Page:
“...We need to take on the apologists. Though few executives admit to being fans of bureaucracy, fewer still seem genuinely committed to killing it.” - Gary Hamel

1. The Bureaucratic Elephant in the Room

Like many people in tech today, I’d like to see the transformation conversation rise above ground level discussions of tools, t-shirts and “spotify models”. As consultants, we politely graze the symptoms when we evangelise about changing “cultures” and adopting a “devops mindset”. But bureaucracy - the multi-tiered elephant in the room that’s butchering productivity and costing us trillions of dollars globally - is rarely called out in this context. 

Today, we simultaneously co-inhabit two conflicting ideological eras. On the one hand, in the world of “bits”, we are embracing complexity head on, building ever more interconnected, distributed and resilient systems and champion speed and agility. On the other hand, in the world of organisational structures, we’re still comfortably operating in monolithic bureaucratic hierarchical structures (that date back to the early 1900's) and label our people as “resources” (in fact, there’s a whole department named after that in most organisations). 

Bureaucrats are heavily attracted to the illusion of certainty, pursuing standard, quantifiable cost-cutting ‘efficiencies’ without considering delayed or hidden costs such as driving out good people, stifling innovation and hampering decision-making. But decentralisation and resilience-building principles that have been used by software engineering for more than 20 years may hold the answer for boosting productivity, treating chronic stagnation and creating game changing innovation.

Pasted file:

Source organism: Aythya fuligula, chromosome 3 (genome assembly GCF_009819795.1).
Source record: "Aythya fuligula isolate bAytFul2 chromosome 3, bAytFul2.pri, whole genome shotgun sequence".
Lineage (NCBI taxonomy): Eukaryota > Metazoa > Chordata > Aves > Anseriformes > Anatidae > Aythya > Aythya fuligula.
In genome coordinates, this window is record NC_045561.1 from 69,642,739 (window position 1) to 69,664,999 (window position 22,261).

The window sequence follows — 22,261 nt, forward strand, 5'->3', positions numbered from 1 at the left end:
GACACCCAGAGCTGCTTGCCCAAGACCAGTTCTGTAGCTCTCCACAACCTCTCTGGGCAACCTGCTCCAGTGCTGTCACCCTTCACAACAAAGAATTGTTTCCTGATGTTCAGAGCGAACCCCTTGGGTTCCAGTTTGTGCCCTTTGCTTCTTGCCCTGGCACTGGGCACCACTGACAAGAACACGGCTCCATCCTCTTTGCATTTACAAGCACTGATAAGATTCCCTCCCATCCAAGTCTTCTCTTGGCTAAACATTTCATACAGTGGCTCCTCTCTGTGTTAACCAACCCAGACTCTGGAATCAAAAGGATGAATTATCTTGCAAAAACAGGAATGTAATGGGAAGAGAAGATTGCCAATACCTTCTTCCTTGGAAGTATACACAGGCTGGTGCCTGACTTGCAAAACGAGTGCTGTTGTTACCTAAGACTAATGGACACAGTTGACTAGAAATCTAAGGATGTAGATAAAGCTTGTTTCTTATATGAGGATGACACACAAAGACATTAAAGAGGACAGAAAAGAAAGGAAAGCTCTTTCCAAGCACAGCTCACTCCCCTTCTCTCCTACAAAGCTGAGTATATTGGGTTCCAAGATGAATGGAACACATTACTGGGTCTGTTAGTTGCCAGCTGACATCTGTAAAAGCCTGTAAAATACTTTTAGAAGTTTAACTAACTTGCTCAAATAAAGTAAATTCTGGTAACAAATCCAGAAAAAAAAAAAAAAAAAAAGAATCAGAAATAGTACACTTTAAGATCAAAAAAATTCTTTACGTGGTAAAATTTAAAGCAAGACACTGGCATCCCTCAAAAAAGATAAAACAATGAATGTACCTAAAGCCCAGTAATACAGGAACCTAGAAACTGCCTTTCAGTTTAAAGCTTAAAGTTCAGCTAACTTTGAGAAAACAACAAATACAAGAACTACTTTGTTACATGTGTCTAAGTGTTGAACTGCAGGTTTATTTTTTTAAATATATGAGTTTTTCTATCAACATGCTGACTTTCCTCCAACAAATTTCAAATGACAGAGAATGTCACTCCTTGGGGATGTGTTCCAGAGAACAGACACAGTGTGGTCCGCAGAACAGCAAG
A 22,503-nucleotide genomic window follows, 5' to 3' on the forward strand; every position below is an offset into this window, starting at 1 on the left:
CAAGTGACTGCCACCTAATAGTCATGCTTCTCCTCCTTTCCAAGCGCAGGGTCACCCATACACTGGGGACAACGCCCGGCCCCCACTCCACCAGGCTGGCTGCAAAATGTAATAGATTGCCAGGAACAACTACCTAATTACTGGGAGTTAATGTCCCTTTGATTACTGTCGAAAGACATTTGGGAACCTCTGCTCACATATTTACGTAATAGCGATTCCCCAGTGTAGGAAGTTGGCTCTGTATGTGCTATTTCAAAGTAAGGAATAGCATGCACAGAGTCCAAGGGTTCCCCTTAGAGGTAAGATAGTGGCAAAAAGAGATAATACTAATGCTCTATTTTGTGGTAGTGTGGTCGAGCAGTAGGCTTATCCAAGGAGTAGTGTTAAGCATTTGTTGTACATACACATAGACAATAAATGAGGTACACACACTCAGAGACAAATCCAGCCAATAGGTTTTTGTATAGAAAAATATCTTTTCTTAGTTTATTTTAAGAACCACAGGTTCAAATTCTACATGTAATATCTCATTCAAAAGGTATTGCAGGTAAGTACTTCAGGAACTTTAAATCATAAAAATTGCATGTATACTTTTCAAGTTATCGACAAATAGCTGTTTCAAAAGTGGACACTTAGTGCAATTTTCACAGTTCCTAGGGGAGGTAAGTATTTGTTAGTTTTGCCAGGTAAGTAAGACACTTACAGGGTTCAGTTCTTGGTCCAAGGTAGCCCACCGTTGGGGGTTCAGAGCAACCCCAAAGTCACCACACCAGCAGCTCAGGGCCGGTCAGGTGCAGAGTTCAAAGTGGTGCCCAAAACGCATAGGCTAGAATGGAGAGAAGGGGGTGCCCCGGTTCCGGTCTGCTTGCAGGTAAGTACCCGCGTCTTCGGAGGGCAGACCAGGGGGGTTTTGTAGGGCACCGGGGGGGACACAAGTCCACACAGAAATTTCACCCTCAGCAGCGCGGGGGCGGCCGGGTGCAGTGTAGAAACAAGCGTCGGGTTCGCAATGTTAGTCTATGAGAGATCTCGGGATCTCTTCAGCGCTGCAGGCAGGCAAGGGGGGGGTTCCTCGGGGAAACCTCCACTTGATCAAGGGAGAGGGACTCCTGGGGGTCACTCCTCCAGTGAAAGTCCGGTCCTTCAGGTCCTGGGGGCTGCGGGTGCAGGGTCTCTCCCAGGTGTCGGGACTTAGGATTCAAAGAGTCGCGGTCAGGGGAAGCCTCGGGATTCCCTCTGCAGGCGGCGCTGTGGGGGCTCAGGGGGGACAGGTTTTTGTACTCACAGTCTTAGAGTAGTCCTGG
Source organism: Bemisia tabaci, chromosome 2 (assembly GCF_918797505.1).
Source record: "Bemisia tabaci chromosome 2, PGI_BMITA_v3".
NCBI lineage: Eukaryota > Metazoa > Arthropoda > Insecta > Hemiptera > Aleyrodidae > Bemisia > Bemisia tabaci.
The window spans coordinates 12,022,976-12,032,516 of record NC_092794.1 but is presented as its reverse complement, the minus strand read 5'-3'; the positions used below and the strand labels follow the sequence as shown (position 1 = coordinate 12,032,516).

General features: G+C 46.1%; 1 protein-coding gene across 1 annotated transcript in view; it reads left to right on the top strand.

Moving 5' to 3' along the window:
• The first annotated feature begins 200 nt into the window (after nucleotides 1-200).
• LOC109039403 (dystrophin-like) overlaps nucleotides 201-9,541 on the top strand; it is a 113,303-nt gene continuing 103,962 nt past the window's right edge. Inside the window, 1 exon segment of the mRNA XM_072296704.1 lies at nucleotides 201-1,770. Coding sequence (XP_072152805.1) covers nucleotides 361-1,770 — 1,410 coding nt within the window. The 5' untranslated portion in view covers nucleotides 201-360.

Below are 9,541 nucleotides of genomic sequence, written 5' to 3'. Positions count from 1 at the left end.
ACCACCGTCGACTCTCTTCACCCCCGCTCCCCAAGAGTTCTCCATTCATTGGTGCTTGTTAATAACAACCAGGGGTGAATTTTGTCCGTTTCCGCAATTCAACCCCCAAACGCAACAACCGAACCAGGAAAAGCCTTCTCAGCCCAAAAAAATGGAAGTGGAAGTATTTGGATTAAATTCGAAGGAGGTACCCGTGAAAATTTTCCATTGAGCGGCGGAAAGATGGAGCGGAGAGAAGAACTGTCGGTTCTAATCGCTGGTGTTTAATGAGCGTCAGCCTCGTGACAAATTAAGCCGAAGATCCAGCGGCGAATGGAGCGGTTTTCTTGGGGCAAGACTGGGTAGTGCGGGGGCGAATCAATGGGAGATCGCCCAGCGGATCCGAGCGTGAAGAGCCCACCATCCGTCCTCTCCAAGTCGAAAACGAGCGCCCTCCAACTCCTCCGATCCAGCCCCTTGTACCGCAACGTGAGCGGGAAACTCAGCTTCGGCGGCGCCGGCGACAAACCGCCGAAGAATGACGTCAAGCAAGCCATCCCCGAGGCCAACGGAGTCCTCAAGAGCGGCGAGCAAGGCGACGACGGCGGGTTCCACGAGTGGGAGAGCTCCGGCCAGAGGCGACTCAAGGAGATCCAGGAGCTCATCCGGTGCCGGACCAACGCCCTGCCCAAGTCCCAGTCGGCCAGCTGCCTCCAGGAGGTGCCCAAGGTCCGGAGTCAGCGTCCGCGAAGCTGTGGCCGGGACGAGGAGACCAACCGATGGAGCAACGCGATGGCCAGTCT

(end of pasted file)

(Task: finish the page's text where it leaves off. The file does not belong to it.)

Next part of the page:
The Global Productivity Problem

Productivity slowdown is a global problem. In recent years, both the IMF and OECD pointed out that global productivity fell sharply following the GFC and has remained sluggish since, adding to a slowdown already in train before. The Australian economy went into the COVID-19 pandemic with weak growth in both productivity and average incomes. In 2018-19, Australia’s labour and multifactor productivity went backwards, while growth in per capita income slowed to just 0.3%. Suppressing the pandemic will come at a large cost to economic activity with Australia heading into its deepest downturn in almost 100 years. As any economist will tell you, productivity growth is the key driver of prosperity. When productivity increases, so do incomes and living standards. Slow productivity growth can create economic and social instability.

Like many in the industry, I’m a believer in the “continuous improvement” ethos that inspired the “DevOps” approach to problem solving. These grass-roots movements were intended to unlock productivity and empower engineers to improve their own work environments and deliver more economic value. As tactical approaches, they are undoubtedly valid constructs for supporting agility, collaboration and innovation. But the root of the so-called “productivity problem”, both in the tech space and, more broadly, in today’s global economies and organisations, lies in a dated technology that is sadly still holding us hostage today: bureaucracy.

The Bureaucracy Tax

Prof. Gary Hamel, a Harvard Business School Professor who’s been writing about the dreaded “B word” since the 90’s, makes a powerful point in his 2016 paper “The $3 Trillion Prize for Busting Bureaucracy (and how to claim it)“: